Historically powerful storms have inflicted millions of dollars of damage and interrupted the beginning of the 2017-18 school year in Texas, Florida and other parts of the nation.
Aside from obvious physical damage to a facility, storms like Hurricanes Harvey and Irma may do insidious harm to school buildings because of what is left behind when the rain stops and floodwaters subside.
As school workers strive to clean up damaged facilities and make them suitable for students to return, residual moisture may still be present in carpets and flooring and elsewhere in schools where water has penetrated the building interior.
That creates favorable conditions for dangerous mold to grow, often undetected in places such as the underside of carpets and pads. Left unchecked to grow and spread, such mold may cause or exacerbate health problems for staff and students, especially young children and those with asthma.
“There are molds that can grow on almost anything, including wood, paper, carpets, foods, and insulation,” the U.S. Environmental Protection Agency says. “Controlling moisture is the key to managing mold in schools.”
To reduce the chances of mold growth, schools should strive to clean and dry any wet areas in a building within 24 to 48 hours. But that guidance applies to leaks or dampness of a more manageable scope.
When an area is inundated with more than four feet of rain, as was the case in August in parts of the Houston area during Hurricane Harvey, preventing moisture from getting into a school facility or trying to dry areas in a school that have become wet may beyond the means of staff.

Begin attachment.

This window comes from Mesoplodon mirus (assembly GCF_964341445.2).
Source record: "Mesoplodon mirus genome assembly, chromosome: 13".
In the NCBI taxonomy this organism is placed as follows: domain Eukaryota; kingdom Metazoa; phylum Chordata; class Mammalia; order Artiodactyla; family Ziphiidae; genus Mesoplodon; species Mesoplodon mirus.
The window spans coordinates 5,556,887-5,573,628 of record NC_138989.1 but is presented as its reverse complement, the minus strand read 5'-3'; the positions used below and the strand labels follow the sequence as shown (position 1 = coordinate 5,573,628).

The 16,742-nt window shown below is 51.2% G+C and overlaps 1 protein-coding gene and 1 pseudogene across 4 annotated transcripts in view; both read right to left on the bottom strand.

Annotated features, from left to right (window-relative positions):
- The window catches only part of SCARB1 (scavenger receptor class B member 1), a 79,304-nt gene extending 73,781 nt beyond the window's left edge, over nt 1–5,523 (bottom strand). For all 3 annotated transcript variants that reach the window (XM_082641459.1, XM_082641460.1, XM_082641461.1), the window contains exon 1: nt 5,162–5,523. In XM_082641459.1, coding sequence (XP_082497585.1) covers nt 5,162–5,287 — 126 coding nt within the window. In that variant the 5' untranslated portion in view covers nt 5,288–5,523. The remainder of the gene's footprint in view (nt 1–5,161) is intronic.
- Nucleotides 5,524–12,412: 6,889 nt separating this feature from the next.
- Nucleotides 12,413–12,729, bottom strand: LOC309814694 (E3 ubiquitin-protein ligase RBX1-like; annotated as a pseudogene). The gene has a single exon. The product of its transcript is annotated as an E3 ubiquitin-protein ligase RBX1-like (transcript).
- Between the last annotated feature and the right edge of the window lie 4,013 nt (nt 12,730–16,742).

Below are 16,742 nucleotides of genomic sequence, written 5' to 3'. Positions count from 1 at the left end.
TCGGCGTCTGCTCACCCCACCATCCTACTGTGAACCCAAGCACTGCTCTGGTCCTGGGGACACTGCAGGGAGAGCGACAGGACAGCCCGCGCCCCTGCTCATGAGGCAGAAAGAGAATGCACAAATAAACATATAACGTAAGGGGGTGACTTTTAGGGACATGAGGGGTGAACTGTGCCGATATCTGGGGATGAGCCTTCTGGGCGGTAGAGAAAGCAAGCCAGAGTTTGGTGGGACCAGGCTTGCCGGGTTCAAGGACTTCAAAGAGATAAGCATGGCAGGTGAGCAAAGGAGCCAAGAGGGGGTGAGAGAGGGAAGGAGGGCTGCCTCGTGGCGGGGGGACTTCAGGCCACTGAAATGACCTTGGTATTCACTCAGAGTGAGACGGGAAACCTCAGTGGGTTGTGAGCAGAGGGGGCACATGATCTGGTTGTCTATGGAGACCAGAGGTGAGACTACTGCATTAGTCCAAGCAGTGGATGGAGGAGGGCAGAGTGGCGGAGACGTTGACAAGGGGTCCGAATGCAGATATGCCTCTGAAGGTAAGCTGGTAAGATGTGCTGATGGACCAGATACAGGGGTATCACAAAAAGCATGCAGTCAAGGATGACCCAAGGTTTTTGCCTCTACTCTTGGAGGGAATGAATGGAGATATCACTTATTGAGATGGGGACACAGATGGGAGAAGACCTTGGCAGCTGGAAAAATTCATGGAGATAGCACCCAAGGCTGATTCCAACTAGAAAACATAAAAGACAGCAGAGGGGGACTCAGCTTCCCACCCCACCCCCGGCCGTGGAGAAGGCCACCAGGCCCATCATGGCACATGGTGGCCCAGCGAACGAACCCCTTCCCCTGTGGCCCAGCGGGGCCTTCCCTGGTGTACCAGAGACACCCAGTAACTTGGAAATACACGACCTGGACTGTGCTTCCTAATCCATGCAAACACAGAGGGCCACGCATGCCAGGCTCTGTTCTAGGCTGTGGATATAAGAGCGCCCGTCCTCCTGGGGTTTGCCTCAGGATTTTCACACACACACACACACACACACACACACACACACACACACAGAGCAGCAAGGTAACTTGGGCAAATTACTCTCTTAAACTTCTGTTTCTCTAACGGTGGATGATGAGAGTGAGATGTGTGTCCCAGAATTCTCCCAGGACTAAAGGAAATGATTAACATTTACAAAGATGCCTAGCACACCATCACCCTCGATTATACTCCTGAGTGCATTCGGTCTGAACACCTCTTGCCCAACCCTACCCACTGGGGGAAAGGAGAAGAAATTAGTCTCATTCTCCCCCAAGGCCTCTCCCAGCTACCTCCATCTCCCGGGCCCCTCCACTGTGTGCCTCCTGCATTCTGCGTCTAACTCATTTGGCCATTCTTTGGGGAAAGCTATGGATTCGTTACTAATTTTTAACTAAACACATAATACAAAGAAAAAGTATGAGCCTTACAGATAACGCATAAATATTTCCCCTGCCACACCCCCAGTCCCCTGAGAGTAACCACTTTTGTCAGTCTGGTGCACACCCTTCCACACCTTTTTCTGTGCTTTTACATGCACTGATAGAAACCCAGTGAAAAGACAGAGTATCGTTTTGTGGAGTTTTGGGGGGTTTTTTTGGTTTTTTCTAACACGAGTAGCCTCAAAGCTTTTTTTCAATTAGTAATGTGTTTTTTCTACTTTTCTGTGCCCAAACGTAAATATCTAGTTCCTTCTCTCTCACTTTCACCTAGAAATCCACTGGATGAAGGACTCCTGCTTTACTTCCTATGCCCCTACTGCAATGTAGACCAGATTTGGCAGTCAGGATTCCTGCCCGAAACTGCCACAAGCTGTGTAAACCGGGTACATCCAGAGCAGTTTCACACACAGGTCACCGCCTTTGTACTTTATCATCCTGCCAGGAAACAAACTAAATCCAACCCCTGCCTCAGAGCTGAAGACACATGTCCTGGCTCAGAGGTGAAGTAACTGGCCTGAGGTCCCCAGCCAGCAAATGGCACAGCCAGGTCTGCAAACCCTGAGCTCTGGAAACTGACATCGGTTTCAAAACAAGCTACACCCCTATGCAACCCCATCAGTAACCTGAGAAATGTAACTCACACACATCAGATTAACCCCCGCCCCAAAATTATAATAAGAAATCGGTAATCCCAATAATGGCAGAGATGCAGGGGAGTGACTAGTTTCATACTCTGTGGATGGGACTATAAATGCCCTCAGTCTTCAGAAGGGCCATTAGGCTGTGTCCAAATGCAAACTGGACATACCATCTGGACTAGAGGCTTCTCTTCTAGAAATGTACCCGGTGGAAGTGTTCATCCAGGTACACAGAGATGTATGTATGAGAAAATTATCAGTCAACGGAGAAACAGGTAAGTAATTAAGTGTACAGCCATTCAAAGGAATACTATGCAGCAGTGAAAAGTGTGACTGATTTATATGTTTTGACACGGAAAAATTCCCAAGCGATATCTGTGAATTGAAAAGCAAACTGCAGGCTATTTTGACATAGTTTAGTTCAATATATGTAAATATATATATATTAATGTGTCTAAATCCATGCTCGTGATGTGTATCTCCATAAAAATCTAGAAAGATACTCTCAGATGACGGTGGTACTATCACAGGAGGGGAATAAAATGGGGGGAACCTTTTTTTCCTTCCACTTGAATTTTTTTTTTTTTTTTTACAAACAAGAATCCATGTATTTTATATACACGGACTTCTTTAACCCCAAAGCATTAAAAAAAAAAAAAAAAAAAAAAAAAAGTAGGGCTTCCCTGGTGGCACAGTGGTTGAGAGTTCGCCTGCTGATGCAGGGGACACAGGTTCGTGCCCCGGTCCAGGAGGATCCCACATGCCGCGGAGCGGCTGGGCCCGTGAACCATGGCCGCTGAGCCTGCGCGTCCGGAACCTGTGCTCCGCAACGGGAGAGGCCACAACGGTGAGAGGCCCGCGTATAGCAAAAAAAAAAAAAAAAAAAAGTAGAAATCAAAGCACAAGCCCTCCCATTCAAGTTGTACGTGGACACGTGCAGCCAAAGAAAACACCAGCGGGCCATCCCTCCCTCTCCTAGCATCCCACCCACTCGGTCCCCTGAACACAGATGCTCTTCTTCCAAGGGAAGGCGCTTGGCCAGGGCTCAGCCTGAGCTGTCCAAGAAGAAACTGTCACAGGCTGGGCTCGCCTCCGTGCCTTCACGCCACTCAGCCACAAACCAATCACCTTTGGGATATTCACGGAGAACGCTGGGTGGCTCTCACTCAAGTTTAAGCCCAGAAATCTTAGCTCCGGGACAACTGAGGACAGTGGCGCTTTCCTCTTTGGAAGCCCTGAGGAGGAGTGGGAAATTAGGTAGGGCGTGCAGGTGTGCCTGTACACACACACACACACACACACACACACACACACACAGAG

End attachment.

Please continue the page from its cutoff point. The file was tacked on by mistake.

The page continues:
In situations like that, the carpeting is likely to be a total loss, and schools should just get rid of it.
“Flood waters are not clean water,” the Texas A&M AgriLife Extension Service says. “Flooded carpets and rugs are best replaced since floodwater may contain contaminants. Flooded carpet pads should always be discarded and replaced.”
For instance, in the Dickinson (Texas) Independent School District, about 30 miles southeast of Houston, several classrooms at Bay Colony Elementary School received about two inches of water damage.
The district is removing the damaged carpet from those classrooms, it said in a news release, and “students and teachers in those areas will return to school with concrete floors until carpet can arrive in October.”
If a school determines that water damage was less severe and a wet carpet can be dried and salvaged, the EPA recommends cleaning it with a wet vacuum or a steam cleaner, then following up with a high-efficiency particulate air (HEPA) vacuum after the material has been thoroughly dried. The contents of the HEPA vacuum as well as water-damaged materials should be disposed of in well-sealed plastic bags.
When a school building has been repaired and cleaned and ready for new carpet to be installed, workers should take steps to make sure the new carpet doesn’t create indoor air quality problems from off-gassing or mold growth.
That means choosing a carpet with low emission of potentially hazardous volatile organic compounds (VOCs).
Schools that have had to discard carpet in recent weeks may need to wait until winter break, when classes are not in session and students are not present for at least several days, to safely install new carpet.
The EPA says that an area where a new carpet is being installed needs to be aired out for at least 72 hours after installation so that any VOCs contained in the carpet, padding or adhesives can dissipate. Such emissions from carpet materials typically are highest when a carpet is installed.
The EPA also cautions against installing carpet over concrete floors with persistent condensation problems because of the higher risks of mold growth.
For similar reasons, carpet is not a good flooring choice for areas near water sources or places that have continual moisture problems, such as the area around drinking fountains or classroom sinks.
Schools also need to make sure that their maintenance program for keeping carpeting clean doesn’t create conditions conducive to mold growth.
Work that generates moisture such as carpet cleaning should not be carried out in humid climates during the summer unless air conditioning or other moisture-removing equipment such as a high-efficiency dehumidifier is available to dry the carpet effectively and prevent conditions that lead to mold growth.